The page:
Example: [Collected on the Internet, 1995]
The folks in the lab finally figured out what it was, and pieced together the events that led up to its demise.
It seems that a former Air Force sergeant had somehow got hold of a JATO (Jet Assisted Take-Off) unit. JATO units are solid fuel rockets used to give heavy military transport airplanes an extra push for take-off from short airfields.
Dried desert lakebeds are the location of choice for breaking the world ground vehicle speed record. The sergeant took the JATO unit into the Arizona desert and found a long, straight stretch of road. He attached the JATO unit to his car, jumped in, accelerated to a high speed, and fired off the rocket. The facts, as best as could be determined, are as follows:
The operator was driving a 1967 Chevy Impala. He ignited the JATO unit approximately
The Chevy remained on the straight highway for approximately
Most of the driver's remains were not recovered; however, small fragments of bone, teeth, and hair were extracted from the crater, and fingernail and bone shards were removed from a piece of debris believed to be a portion of the steering wheel.
Origins: Of all the crazy Internet stories, this has to be the one fellas love the most. There's something about cars and solid rocket fuel engines that draws them to this tale like happy moths to an unforgiving flame. Maybe it's the
Whatever. The boys love it, and that's all that matters.
This tale of vehicular velocity ferocity has been popular among servicemen since the late 1970s. In those early word-of-mouth versions, the JATO was taken from a cargo plane or out of a warehouse on base, thereby answering a key question left up in the air in later versions: Where did the intrepid lad obtain the engine?
The story is even older than that. One of our readers says he heard it in 1961 or 1962. In that version, two JATO units mounted as "lakers" (exhaust pipes) on a 1940 Ford were fired on Bayshore freeway while trying to outrun the California Highway Patrol. The car was last seen going end over end across
The version we now know and love (complete with puzzled police and the smoldering wreck of what's left of a car impacted into the face of a cliff), began making the cyberspatial rounds in 1990. In 1992 the incident was said to have happened in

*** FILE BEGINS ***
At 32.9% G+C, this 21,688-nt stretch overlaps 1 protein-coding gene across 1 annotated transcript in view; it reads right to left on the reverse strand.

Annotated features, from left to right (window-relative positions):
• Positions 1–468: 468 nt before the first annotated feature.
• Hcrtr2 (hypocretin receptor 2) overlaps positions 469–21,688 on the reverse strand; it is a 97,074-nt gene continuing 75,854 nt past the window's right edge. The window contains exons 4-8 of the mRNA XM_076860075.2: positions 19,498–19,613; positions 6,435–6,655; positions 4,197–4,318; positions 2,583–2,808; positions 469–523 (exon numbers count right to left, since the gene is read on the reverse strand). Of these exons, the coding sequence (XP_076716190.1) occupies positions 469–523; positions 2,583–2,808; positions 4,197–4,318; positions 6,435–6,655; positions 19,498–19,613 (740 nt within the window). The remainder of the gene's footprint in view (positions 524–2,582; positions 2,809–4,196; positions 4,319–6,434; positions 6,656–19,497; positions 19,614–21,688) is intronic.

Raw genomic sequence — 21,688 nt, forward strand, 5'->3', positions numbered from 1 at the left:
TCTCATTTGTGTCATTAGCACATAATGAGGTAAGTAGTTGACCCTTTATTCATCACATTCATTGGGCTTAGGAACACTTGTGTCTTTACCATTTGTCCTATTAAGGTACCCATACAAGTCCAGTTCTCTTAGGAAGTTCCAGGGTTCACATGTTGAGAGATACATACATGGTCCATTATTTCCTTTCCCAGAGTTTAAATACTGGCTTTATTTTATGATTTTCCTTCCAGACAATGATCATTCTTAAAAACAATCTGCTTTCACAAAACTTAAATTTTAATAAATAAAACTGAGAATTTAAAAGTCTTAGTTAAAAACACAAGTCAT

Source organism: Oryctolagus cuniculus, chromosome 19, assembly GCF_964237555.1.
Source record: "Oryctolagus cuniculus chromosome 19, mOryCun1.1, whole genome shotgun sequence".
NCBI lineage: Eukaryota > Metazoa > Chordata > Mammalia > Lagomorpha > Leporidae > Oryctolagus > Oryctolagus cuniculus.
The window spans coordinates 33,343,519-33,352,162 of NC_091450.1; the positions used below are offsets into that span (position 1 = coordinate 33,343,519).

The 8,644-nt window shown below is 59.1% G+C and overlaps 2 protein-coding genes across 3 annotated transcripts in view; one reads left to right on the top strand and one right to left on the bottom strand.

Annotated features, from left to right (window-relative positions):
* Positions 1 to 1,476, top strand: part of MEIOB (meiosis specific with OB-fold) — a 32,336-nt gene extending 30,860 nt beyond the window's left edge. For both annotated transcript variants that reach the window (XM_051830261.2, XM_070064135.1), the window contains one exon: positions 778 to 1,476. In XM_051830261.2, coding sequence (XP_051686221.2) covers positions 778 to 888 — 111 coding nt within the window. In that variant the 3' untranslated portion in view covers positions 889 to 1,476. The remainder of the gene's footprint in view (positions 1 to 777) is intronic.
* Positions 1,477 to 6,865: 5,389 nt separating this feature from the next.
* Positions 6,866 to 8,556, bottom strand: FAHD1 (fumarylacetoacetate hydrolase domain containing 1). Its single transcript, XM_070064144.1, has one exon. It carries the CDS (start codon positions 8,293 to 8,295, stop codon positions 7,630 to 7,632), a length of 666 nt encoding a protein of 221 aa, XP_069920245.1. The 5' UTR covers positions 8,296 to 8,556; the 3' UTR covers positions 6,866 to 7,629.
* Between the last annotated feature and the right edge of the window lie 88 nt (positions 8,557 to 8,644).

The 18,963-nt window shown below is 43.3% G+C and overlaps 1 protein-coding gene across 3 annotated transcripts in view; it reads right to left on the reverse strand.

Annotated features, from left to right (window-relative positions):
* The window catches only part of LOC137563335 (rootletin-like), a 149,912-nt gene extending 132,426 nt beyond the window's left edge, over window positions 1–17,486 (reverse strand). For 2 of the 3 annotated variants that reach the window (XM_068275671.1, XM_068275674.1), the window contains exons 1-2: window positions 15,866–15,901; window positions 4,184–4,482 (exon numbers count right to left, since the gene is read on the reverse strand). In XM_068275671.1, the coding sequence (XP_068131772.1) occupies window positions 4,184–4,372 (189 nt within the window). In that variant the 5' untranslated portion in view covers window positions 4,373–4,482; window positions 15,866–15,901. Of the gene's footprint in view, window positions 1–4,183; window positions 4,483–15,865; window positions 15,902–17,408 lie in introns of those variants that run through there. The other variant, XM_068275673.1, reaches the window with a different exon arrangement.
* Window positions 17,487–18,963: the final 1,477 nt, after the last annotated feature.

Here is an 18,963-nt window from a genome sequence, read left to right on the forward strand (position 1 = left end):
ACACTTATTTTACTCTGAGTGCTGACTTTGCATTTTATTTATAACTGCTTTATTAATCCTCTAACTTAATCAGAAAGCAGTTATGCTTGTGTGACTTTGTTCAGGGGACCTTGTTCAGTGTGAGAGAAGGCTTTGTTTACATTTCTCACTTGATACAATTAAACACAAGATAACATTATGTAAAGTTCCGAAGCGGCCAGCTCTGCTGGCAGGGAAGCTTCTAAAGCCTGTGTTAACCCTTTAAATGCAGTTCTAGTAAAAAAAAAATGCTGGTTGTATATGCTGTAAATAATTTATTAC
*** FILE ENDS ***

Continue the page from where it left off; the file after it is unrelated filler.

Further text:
1995 saw this legend just about take over the Internet as it was flashed from
As it appeared in 1995:
Last year's winner was the fellow who was killed by a Coke(tm) machine, which toppled over on top of him as he was attempting to tip a free soda out of it.
And for this year's nominee, the story is:
The Arizona (U.S.) Highway Patrol came upon a pile of smoldering metal embedded into the side of a cliff rising above the road, on the outside of a curve. The wreckage resembled the site of an airplane crash, but it was a car. The type of car was unidentifiable at the scene. The boys in the lab finally figured out what it was, and what had happened.
It seems that a guy had somehow got hold of a JATO unit, (Jet Assisted Take Off, actually a solid-fuel rocket) that is used to give heavy military transport planes an extra `push' for taking off from short airfields. He had driven his Chevy Impala out into the desert, and found a long, straight stretch of road. Then he attached the JATO unit to his car, jumped in, got up some speed, and fired off the JATO!!
Best as they could determine, he was doing somewhere between 250 and
The brakes were completely burned away, apparently from trying to slow the car.
TODAY'S LESSON: Solid-fuel rockets don't have an 'off'
Though the legend of the smoldering Chevy smashed into a cliff face is pure fabrication, JATO engines have been mounted on cars on a couple of occasions. As reported in Motor Trend in 1957, Dodge took a brand-new car out to
Barbara "cliff unhanger" Mikkelson
Last updated: 12 November 2006
Brunvand, Jan Harold. Too Good to Be True. New York: W. W. Norton, 1999. ISBN 0-393-04734-2 (p. 93). England, Terry. "L.A. Man Joins the Jet Set — At 200 Miles an Hour." Los Alamos Monitor. 27 June 1982 (p. A1). Matheny, Dave and H.J. Cummins. "FYI; Death of an Urban Legend." [Minneapolis] Star Tribune. 18 November 1996 (p. E1). Thompson, Tracy. "Tall Tales Echoing Down the Info Superhighway." International Herald Tribune. 22 February 1996.
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